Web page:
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Court of Appeal, First District, Division 3, California.

IN RE: HOLLY H., a Person Coming Under the Juvenile Court Law. Contra Costa County Social Services Department, Plaintiff and Respondent, v. Holly H., Defendant and Appellant.

No. A098418.

Decided: December 31, 2002

 Janet G. Sherwood, Corte Madera, under appointment by the Court of Appeal, for defendant and appellant. Silvano B. Marchesi, County Counsel, Melinda Frey, Deputy County Counsel, for plaintiff and respondent.

This appeal questions the standard, in light of the enactment of Welfare and Institutions Code section 391,1 for terminating the dependency of a minor who turns 18 years of age.   In 1986, when Holly H. was three, the Contra Costa County Social Services Department (department) filed a dependency petition that brought her within the jurisdiction of the juvenile court.   On March 1, 2002, when Holly was 19, the juvenile court vacated dependency and dismissed the dependency petition after finding that the department had met the requirements of section 391 by providing Holly with certain resources, and that Holly refused to take advantage of most offers of assistance.   Through her attorney, Holly appeals, arguing that despite her often careless attitude toward the benefits she was offered, the court abused its discretion when it terminated jurisdiction because she is still in need of the court's assistance.   We adhere to the decision in In re Robert L. (1998) 68 Cal.App.4th 789, 80 Cal.Rptr.2d 578 (Robert L.), that jurisdiction should be retained by the juvenile court beyond a dependent's 18th birthday only when there is an existing or reasonably foreseeable threat of harm to the child.   While the best interest of the child remains the overriding standard, “[d]eciding what is best for a child often poses a question no less ultimate than the purposes and values of life itself.”  (Mnookin, In the Interest of Children:  Advocacy, Law Reform, and Public Policy (1985) p. 18.)   In light of the indeterminancy of this standard and the autonomy to which a person over 18 is entitled, once a young person has reached majority the juvenile court must give substantial deference to the youth's wishes before deciding to retain jurisdiction.   We find that the trial court did not abuse its discretion in this case and affirm the order dismissing the dependency proceedings.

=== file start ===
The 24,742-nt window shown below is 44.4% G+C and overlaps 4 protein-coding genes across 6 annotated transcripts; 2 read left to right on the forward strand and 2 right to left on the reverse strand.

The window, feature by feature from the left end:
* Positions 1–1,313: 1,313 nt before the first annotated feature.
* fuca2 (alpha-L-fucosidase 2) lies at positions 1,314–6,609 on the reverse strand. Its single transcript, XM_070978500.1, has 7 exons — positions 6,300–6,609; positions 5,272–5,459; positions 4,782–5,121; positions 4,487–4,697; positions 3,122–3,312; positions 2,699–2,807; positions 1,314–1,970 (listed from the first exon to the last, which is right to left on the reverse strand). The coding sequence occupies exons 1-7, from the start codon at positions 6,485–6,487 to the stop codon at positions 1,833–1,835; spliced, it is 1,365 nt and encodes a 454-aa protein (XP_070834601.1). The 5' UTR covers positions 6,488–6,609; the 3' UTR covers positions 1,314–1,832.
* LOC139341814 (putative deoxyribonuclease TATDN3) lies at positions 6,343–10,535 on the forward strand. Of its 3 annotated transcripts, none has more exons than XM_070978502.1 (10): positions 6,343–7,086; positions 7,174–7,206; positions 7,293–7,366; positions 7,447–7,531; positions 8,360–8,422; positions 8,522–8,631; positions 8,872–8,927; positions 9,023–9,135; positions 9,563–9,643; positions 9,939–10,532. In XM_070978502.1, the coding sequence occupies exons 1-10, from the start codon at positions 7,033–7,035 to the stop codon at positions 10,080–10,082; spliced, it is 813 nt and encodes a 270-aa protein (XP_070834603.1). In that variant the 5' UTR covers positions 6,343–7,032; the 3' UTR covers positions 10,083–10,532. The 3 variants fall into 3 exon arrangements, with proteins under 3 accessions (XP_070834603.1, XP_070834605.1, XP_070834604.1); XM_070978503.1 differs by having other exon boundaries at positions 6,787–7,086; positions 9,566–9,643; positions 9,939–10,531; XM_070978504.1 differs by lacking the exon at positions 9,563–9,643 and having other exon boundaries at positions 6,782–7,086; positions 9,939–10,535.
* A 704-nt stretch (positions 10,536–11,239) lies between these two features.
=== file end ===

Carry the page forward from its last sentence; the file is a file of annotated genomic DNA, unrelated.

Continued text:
Holly entered the dependency system at the age of three when the department filed a petition under section 300 alleging that she came within the jurisdiction of the juvenile court because of her mother's drug abuse and related neglect of Holly.   Holly's father was no longer living at the time.   The juvenile court assumed jurisdiction and placed Holly with her paternal grandparents.   Eventually the court adopted a plan for the grandparents to become Holly's legal guardians, but for financial reasons the plan was changed to long-term foster care.   In 1996, when Holly was 13, her grandmother became too ill to care for her and Holly was moved to a group home.   Approximately two years later, Holly's grandmother passed away.

Over the years, Holly earned mostly poor grades in school.   When she was 15, her social worker requested a psychological evaluation.   The evaluation  revealed that Holly was severely behind her peers academically and that she had a serious learning disability.   The evaluator also concluded that Holly had dysthymic disorder, a type of mood disorder.   In October 1998, Holly was prescribed Prozac, which appeared to alleviate some of her symptoms of depression and hostility.   However, Holly stopped taking the Prozac the next month.

In October 1999, a meeting was scheduled with Holly to design an individualized education plan.   However, Holly reportedly “sabotaged her interviews by refusing to respond.”   She was referred to another program and by May 2000 she was in a nonpublic special education setting and performing well.   She turned 18 in February 2001 and was placed in foster care because the group home planned to discharge her when she turned 18.   In March 2001, she was diagnosed with lupus and kidney disease.   In June 2001, she began receiving social security benefits because her father had died before she was 18 and she had moved out of her foster home.   By January 2002 these payments had been discontinued.